No doubt there were some cross faces at the Home Office this morning. Its very own drugs tsar has rubbished the existing classification system for illegal substances, saying that alcohol and tobacco are far more harmful than many drugs.
Professor David Nutt should know, being the chair of the Advisory Committee on the Misuse of Drugs. He’s already had one run in with the boss, the former home secretary Jacqui Smith, after comparing the dangers of ecstasy to horse riding.
What Nutt’s comments do, and why we should welcome them, is re-open a considered and evidence-based enquiry into how harmful different drugs are and whether the classification system is working – which, he believes, it isn’t.
If we want to fight drug use (and we do), we need to do away with this dodgy ammunition.
The stated purpose of classifying drugs is the deterrent effect. The punishments are intended to be proportionate to the harm caused.
So, in theory, you should have thought twice about smoking a joint when cannabis was reclassified from a Class C to a Class B substance, because overnight it became more harmful, and the penalties more serious.
Yet, as Nutt has said before, there is no solid evidence to show that classification has any deterrent effect whatsoever.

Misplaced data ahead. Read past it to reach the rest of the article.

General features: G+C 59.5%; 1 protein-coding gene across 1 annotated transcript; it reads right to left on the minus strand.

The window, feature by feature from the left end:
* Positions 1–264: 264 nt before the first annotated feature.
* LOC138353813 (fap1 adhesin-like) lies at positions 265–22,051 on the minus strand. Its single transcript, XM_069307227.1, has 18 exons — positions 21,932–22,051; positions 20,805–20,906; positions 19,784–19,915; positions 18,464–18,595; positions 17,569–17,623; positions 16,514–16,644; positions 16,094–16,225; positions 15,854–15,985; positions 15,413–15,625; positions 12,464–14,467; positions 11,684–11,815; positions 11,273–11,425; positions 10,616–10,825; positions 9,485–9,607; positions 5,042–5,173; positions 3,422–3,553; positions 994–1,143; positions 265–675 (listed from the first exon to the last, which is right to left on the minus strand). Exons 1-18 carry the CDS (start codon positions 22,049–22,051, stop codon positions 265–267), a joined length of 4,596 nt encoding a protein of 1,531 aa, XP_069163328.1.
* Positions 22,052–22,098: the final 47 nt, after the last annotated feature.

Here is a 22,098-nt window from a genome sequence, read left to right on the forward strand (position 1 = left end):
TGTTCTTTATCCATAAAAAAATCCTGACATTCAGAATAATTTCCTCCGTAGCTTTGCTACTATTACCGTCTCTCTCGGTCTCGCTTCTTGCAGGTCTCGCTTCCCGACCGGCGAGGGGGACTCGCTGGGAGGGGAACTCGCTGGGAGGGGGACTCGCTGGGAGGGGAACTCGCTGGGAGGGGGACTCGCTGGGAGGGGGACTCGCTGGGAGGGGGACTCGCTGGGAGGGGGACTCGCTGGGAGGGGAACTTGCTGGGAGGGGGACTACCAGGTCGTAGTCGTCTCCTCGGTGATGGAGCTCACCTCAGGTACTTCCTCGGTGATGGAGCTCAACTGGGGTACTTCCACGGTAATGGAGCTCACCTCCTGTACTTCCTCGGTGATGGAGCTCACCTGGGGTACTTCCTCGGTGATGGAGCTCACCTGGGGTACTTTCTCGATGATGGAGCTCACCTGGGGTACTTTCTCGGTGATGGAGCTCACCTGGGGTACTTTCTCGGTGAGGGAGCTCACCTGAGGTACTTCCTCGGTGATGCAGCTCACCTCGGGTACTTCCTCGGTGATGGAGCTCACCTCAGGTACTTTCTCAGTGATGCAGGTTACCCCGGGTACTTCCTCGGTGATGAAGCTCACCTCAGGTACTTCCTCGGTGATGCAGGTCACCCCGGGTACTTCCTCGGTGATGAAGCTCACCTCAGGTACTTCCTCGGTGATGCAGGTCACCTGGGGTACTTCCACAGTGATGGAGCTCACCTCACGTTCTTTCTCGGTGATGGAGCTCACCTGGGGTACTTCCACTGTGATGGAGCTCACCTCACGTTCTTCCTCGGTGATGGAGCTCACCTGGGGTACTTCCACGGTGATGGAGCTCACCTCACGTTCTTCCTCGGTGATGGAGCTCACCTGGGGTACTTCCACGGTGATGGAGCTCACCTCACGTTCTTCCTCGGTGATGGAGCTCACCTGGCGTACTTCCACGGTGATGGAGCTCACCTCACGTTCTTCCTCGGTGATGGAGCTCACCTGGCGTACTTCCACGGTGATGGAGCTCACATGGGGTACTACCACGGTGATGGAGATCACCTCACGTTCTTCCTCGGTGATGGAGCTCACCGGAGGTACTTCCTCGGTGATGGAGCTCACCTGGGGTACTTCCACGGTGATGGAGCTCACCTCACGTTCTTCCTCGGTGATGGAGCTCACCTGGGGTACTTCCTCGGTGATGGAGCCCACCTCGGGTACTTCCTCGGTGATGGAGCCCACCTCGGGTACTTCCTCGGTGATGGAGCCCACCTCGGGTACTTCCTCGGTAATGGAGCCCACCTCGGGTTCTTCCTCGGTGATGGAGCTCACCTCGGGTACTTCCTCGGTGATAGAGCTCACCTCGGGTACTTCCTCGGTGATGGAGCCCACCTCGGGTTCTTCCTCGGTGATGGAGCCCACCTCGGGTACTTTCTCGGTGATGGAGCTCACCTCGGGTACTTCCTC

What we need, and what Nutt proposes, is a new ranking system which brings the harm caused by both legal and illegal substances into line. Alcohol would come fifth, after heroin, cocaine, barbiturates and methadone. Tobacco would be ninth, before cannabis, LSD and ecstasy.
The need for an up-to-date system is grossly overdue. The classification of ecstasy, for example, is based on research from over thirty years ago, and lands it in the same category as heroin.
Whether Nutt has a pro drug agenda or not, as has been suggested, his idea does not seem likely to encourage drug taking. A credible and scientifically sound ranking system for all stimulants is not going to persuade new users – usually teenagers – to get stuck in. After all, where’s the fun in hanging out of your bedroom window to smoke something tamer than the glass of wine your parents are supping downstairs in the kitchen?
It isn’t just the government Nutt is rubbing up the wrong way. By emphasizing the dangers of alcohol, he returns to a fact so many contented middle class binge drinkers try to bury under skewed justifications – consistent heavy drinking is far worse for you than one night on ecstasy.
The problem is that those writing the drugs policy can’t get away from the moral suspicion that all illegal drugs are inherently worse for you than anything legal.
Sophie Morris is a freelance journalist